I am too far into this story to stop now, I want to see how this is resolved, but this is NOT Private's finest hour. Though the storyline is compelling...
I like James Patterson -- and the performance was good. Didn't like the story -- too confusing.
Hard to follow the story line.
They portrayed the characters well, convincingly, and believable.
Good portrayal by the readers.
Absolutely the worst book I have read since joining Audible 5 years ago. I have purchased and listened to 24 of Patterson's books and enjoyed them all until this wretched attempt of literary garbage. The narrator was the worst of any I've heard of the hundreds of books I've listened to from Audible. Also the characters were ghastly and the story line was disgustingly vulgar. I enjoy colorful romance and murders with some gore, but this was over the top nauseatingly. Please tell Mr. Patterson to return to his former plot and story types and to use some of his former narrators that sounded at least somewhat masculine..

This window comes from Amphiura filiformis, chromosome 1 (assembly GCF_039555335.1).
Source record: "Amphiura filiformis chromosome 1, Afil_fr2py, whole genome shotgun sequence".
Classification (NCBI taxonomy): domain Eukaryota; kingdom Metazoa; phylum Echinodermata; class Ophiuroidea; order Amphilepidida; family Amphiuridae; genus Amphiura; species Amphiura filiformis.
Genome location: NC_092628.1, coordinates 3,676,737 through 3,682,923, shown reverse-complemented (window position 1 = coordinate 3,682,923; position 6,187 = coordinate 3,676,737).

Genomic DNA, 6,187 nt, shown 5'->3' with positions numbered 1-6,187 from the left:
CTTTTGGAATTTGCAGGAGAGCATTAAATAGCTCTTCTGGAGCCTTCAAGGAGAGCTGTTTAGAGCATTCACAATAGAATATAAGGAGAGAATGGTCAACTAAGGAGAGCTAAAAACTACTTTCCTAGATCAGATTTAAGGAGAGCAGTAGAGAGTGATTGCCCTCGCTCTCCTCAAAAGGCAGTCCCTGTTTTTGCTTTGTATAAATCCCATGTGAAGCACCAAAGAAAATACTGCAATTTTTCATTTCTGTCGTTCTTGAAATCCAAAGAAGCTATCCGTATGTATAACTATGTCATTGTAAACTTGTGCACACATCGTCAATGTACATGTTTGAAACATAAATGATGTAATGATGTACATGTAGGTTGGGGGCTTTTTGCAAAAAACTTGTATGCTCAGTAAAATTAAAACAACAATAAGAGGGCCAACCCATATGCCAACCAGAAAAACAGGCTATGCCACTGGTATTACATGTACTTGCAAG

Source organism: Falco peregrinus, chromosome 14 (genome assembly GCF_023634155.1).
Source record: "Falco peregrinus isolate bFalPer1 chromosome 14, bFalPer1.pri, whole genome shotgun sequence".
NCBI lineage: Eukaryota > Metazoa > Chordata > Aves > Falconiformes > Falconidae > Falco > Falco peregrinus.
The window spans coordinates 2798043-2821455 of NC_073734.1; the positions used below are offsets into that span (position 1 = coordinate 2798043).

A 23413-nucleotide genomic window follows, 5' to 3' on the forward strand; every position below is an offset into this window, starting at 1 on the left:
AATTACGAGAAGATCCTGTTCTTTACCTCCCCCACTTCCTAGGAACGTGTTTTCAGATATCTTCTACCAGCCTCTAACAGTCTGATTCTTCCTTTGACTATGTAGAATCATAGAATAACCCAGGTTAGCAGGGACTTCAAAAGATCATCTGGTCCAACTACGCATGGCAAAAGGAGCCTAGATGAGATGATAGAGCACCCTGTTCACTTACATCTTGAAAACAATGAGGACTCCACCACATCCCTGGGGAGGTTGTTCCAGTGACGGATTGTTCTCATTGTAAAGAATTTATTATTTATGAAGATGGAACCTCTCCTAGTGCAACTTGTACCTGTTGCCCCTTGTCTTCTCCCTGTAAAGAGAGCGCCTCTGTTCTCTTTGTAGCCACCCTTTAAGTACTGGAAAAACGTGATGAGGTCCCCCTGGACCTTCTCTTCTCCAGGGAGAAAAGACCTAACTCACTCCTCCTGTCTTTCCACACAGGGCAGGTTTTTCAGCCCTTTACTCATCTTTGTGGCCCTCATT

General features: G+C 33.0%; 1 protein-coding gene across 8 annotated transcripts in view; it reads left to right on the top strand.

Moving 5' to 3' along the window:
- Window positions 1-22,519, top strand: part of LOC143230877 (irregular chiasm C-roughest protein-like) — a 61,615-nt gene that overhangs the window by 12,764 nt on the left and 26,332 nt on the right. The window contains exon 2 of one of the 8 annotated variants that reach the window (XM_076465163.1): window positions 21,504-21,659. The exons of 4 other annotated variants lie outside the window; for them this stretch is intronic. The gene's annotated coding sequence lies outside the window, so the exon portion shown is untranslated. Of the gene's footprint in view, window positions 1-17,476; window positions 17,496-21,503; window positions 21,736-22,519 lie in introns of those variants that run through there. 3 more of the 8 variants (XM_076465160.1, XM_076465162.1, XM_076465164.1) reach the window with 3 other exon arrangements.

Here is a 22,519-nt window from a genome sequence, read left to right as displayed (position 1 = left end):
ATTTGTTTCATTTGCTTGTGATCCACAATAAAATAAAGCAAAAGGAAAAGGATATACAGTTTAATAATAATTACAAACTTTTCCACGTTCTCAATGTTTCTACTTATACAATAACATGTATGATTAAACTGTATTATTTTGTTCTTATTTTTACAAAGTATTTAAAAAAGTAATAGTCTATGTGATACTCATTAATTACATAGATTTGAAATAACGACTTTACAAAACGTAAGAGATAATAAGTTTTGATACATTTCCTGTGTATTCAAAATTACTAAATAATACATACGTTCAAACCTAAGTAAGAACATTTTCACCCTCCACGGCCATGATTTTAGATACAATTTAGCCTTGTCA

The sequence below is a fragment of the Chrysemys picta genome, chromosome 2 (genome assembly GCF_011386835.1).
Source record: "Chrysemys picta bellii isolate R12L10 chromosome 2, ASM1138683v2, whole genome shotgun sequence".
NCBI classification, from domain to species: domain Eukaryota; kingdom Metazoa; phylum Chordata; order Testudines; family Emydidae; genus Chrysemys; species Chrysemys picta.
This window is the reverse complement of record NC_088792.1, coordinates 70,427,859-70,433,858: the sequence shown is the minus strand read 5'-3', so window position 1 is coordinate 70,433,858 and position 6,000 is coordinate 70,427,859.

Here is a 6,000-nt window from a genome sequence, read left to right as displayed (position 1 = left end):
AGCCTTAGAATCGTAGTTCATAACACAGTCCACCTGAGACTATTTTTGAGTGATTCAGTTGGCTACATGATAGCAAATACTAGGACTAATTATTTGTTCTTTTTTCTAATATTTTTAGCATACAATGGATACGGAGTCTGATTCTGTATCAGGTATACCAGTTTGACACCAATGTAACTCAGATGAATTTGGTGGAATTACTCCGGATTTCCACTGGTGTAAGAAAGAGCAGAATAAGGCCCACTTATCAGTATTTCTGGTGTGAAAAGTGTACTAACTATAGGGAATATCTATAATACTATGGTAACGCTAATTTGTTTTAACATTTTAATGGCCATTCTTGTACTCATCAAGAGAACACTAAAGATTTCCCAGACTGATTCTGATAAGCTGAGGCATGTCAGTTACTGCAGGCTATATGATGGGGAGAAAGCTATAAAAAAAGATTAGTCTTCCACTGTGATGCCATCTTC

I have read most of this series but this was by far the worst
Riding the Rap
Not much but still wasn't great
Usually when reading a series, you kind of know what you are going to get.
This was way short of the rest of the series.
I thought the story was very engaging and the performances were solid. I read other reveiws and was reluctant to purchase but I'm glad I did. I think others might have been too hard on the book - it is after all James Patterson, not Dickens.
Yes. At the end, I actually sat in my car for an extra 10 minutes just so I could finish the story.